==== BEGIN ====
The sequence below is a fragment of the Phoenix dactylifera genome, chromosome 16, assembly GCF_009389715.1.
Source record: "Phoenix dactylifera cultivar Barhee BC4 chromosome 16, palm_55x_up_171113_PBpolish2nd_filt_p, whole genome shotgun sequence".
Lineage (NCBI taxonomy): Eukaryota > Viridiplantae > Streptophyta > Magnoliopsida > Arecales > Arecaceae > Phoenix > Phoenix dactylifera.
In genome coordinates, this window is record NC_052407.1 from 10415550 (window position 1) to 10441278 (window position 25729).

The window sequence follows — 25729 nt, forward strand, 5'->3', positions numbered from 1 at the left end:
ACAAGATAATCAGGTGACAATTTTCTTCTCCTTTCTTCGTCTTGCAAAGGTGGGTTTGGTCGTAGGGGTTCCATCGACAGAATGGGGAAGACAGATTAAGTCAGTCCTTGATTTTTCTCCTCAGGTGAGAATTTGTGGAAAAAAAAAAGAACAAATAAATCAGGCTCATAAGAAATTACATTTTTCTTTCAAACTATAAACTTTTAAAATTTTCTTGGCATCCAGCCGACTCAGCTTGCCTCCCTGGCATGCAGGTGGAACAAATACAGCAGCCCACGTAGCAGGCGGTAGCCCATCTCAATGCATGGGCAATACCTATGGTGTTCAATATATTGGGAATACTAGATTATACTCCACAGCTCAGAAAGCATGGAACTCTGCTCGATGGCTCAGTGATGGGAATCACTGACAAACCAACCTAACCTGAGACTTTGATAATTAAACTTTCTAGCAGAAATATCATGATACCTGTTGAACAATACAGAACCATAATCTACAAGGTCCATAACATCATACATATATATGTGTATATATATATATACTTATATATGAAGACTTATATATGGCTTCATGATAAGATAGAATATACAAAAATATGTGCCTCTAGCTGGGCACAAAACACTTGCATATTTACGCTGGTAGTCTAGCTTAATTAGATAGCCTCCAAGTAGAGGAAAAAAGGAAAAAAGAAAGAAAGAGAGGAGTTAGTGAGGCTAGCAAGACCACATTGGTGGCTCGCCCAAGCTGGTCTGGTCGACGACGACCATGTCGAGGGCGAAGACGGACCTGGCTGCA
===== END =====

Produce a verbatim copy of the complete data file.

The sequence below is a fragment of the Phoenix dactylifera genome, chromosome 16, assembly GCF_009389715.1.
Source record: "Phoenix dactylifera cultivar Barhee BC4 chromosome 16, palm_55x_up_171113_PBpolish2nd_filt_p, whole genome shotgun sequence".
Lineage (NCBI taxonomy): Eukaryota > Viridiplantae > Streptophyta > Magnoliopsida > Arecales > Arecaceae > Phoenix > Phoenix dactylifera.
In genome coordinates, this window is record NC_052407.1 from 10415550 (window position 1) to 10441278 (window position 25729).

The window sequence follows — 25729 nt, forward strand, 5'->3', positions numbered from 1 at the left end:
ACAAGATAATCAGGTGACAATTTTCTTCTCCTTTCTTCGTCTTGCAAAGGTGGGTTTGGTCGTAGGGGTTCCATCGACAGAATGGGGAAGACAGATTAAGTCAGTCCTTGATTTTTCTCCTCAGGTGAGAATTTGTGGAAAAAAAAAAGAACAAATAAATCAGGCTCATAAGAAATTACATTTTTCTTTCAAACTATAAACTTTTAAAATTTTCTTGGCATCCAGCCGACTCAGCTTGCCTCCCTGGCATGCAGGTGGAACAAATACAGCAGCCCACGTAGCAGGCGGTAGCCCATCTCAATGCATGGGCAATACCTATGGTGTTCAATATATTGGGAATACTAGATTATACTCCACAGCTCAGAAAGCATGGAACTCTGCTCGATGGCTCAGTGATGGGAATCACTGACAAACCAACCTAACCTGAGACTTTGATAATTAAACTTTCTAGCAGAAATATCATGATACCTGTTGAACAATACAGAACCATAATCTACAAGGTCCATAACATCATACATATATATGTGTATATATATATATACTTATATATGAAGACTTATATATGGCTTCATGATAAGATAGAATATACAAAAATATGTGCCTCTAGCTGGGCACAAAACACTTGCATATTTACGCTGGTAGTCTAGCTTAATTAGATAGCCTCCAAGTAGAGGAAAAAAGGAAAAAAGAAAGAAAGAGAGGAGTTAGTGAGGCTAGCAAGACCACATTGGTGGCTCGCCCAAGCTGGTCTGGTCGACGACGACCATGTCGAGGGCGAAGACGGACCTGGCTGCA